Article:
Review: Beyerdynamic DT 1990 Pro Open Studio headphones
Pro headphones for pro sound, nice.
Beyerdynamic might not have the instant recall of the other big German headphone maker, Sennheiser, but there’s a reason that so many industry pros swear by their cans. Today, we’re looking at one of their flagship sets, the Beyerdynamic DT 1990 Pro, which has an MSRP of $599.
Will these Pro-grade headphones become my end-game? Let’s find out.
Let’s check out the Beyerdynamic DT 1990 Pro headphones
Okay, so if you don’t know who Beyerdynamic is, here’s a little quick refresher. They’re the oldest audio company in the world that’s still in operation.
Just let that sink in for a minute… They’ve also been family owned since their inception in 1924, meaning they don’t have external pressure to make that bottom-line even lower. That’s important, as it lets them get on with the business of creating sublime audio equipment without compromise. Most of their hardware is still made in Germany.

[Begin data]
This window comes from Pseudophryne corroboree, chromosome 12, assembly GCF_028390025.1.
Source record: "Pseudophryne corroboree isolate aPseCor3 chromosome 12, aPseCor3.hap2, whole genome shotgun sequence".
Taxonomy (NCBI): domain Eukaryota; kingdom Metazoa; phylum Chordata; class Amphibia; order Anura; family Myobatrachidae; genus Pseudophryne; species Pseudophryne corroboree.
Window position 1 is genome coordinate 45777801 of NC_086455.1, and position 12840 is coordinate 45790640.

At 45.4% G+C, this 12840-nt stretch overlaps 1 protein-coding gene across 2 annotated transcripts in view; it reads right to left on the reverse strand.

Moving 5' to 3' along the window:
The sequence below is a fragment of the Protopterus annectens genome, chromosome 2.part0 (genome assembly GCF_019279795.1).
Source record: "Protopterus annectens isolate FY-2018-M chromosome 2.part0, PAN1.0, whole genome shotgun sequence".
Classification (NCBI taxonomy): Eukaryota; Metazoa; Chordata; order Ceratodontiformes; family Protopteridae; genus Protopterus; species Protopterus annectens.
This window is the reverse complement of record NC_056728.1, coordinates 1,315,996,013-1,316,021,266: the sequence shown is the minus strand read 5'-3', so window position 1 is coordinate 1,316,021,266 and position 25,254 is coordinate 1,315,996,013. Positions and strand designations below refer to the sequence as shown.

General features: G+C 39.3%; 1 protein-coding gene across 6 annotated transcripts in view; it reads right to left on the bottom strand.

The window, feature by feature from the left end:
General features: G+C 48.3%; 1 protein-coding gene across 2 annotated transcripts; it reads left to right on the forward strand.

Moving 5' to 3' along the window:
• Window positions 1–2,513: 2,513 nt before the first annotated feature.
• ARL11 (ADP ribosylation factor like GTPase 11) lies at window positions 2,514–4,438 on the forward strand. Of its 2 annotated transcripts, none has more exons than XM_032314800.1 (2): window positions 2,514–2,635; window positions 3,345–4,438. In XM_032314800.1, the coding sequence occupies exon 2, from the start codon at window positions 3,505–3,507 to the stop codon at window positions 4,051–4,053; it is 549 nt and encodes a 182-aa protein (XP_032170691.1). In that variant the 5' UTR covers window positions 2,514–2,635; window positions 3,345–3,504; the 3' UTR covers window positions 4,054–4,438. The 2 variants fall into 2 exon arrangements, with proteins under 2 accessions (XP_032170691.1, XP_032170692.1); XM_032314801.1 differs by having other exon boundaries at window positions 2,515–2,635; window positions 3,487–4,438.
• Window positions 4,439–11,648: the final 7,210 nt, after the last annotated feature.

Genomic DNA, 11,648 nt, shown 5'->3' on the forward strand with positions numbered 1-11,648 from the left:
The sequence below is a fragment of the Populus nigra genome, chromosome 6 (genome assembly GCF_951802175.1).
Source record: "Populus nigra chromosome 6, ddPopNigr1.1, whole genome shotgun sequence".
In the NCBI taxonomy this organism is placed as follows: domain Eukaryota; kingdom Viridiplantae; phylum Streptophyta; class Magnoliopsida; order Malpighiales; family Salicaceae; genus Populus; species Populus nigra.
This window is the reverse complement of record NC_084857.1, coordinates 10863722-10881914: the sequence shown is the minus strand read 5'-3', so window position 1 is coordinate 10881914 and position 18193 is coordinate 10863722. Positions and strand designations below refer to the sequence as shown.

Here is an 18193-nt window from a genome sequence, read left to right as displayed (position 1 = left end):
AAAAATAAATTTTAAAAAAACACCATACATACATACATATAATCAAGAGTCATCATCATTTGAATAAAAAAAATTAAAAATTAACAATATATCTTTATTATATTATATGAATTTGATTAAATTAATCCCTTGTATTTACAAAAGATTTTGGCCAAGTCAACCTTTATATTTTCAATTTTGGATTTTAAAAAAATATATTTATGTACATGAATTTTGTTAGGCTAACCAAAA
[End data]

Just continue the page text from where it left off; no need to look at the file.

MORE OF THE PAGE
So, what are they all about?
The DT 1990 Pro headphones came about as a desire to create an open-backed version of the professionally-loved DT 1770 Pros. They’ve got the same 250 ohms, 45mm, dynamic Tesla neodymium drivers, which are an in-house designed driver that’s supposed to be superior to normal drivers. These give the DT 1990 Pros a 4 – 40,000 Hz frequency response, making them one of the most responsive sets I’ve listened to.
The styling is also similar, with some nice vented cut-outs on the metal ear cups with mesh behind to create the open-backed DT 1990 Pros. Metal is in abundance everywhere else, from the hinges to the expanding headband, which is then clad in leather and some replaceable padding so you don’t feel uncomfortable after long listening sessions. One thing to note is that the ear cups are HUGE. Like, I have giant ears that don’t fit into most over-ear headphones properly, but they straight-up disappear into the DT 1990 Pros voluminous ear cups.
Two mini-XLR cables are included, a 3m straight and a 5m coiled, and two sets of velour pads, which change the sound signature somewhat. The well-balanced set is the more ‘fun’ of the two, expanding the bass and treble. The analytical set brings everything a little closer together, perfect for mastering or any other tasks requiring more of a flat response.
Oh, and all of that comes in a hardshell case for carrying. I mean, the industrial design of the headphones means they’ll take a bit more bashing than those that feature plastics heavily, but why risk it?
So, how do they sound?